Level I Training Sessions are currently being held across the nation. An application process is used to determine the 24 riders who will be invited to participate. From the Level I events, a smaller group of riders will be invited to participate in the Level II Training Sessions, after which a group of riders will be chosen to participate in a National Training Camp.

Following the National Training Camp, two riders will receive a scholarship for advanced training with a top professional chosen by the Emerging Athletes Committee. The format, dates and locations for the Level II and National Training Camp will be finalized by the Committee shortly.

The applications submitted to date have been amazing. The committee members are diligently reading each application thoroughly. I believe that the experience many of these committee members have gained through participating in team events and selections as competitors and trainers serves them well in their efforts to select the young riders for this program.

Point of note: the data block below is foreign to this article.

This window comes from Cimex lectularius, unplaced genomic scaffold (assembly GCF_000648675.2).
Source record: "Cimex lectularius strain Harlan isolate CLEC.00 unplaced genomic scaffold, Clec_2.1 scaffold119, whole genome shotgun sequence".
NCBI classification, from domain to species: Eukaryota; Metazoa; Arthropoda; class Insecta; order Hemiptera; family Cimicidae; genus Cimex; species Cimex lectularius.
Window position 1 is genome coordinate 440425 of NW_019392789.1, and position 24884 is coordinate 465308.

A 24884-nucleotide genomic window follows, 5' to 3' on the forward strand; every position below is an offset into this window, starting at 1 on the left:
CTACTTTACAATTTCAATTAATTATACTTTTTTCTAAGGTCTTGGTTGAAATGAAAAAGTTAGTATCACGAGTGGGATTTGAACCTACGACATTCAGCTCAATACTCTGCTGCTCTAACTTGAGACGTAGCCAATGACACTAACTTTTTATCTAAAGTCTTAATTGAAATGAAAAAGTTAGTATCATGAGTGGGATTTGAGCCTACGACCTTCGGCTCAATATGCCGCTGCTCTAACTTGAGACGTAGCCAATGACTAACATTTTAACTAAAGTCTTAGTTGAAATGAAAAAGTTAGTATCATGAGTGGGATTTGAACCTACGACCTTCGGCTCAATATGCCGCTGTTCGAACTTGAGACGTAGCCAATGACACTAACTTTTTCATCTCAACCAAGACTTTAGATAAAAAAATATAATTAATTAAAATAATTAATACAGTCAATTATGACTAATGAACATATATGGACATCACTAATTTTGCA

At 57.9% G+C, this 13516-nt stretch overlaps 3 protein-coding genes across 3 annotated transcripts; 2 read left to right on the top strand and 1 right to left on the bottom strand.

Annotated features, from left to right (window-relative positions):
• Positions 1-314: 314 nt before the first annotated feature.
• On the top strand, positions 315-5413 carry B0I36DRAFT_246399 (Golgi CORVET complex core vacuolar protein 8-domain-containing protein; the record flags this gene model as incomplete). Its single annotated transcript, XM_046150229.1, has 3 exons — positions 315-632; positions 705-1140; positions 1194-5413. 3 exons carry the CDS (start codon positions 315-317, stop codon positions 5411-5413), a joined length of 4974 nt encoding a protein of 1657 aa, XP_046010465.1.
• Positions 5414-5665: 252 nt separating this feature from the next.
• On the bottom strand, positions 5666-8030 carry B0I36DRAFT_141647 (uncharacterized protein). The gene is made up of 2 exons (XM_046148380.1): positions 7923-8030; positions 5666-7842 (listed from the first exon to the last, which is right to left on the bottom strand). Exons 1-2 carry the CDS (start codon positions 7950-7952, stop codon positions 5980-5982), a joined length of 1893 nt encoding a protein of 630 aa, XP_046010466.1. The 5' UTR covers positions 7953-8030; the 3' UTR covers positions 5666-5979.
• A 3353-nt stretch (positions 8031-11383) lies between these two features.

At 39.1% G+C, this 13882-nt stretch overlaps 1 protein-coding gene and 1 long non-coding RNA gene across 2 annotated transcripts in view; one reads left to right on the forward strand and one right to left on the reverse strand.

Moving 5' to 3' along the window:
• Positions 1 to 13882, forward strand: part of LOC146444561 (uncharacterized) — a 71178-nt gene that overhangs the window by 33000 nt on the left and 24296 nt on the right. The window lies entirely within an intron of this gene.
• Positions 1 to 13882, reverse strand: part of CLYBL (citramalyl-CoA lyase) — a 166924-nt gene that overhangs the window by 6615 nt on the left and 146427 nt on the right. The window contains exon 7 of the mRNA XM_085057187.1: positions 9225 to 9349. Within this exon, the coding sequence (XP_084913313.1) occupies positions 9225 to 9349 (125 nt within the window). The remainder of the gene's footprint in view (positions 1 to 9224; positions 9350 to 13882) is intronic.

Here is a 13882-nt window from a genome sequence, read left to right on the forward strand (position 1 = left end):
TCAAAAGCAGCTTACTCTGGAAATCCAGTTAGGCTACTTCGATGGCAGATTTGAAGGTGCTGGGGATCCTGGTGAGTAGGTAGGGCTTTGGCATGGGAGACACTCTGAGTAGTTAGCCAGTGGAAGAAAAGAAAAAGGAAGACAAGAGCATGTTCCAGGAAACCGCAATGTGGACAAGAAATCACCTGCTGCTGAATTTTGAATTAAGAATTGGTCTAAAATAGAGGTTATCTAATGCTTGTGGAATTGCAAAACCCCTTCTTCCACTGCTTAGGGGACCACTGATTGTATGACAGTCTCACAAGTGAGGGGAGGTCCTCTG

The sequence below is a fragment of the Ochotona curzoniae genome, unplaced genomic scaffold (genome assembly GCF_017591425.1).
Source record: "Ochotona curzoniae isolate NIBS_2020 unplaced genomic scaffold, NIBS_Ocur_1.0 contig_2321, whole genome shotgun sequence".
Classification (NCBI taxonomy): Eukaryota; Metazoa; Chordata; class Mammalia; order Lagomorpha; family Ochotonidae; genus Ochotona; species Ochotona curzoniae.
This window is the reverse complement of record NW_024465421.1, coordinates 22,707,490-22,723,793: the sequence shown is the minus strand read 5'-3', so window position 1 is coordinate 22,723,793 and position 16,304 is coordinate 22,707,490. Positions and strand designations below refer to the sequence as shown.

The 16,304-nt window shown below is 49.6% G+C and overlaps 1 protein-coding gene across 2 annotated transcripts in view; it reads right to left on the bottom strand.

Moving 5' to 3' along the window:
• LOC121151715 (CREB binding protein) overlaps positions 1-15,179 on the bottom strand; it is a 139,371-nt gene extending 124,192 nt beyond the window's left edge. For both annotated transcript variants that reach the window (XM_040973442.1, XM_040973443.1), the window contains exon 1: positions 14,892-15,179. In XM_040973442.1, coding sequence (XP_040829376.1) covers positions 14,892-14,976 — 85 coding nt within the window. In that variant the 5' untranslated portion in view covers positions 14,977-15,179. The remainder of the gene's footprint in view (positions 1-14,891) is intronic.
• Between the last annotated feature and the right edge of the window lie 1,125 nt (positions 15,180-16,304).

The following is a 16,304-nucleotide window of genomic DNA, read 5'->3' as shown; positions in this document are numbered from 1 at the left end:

The number of applicants is far exceeding the number of available rider positions, and because we want to include as many riders as possible, the task of selection is important.

I want to stress that if you’re not selected to ride this year, don’t be discouraged. We invite you to participate as an auditing participant this year and to apply again next year. We had no idea how this new program would be received and how many wished to participate, so we started slowly. It will obviously grow.

One of the most interesting results of the application process is the number of riders who are honor roll students in their academic lives. I’m not involved in the rider selection, but personally, this is refreshing to observe, and the riders should be commended on being well-rounded individuals.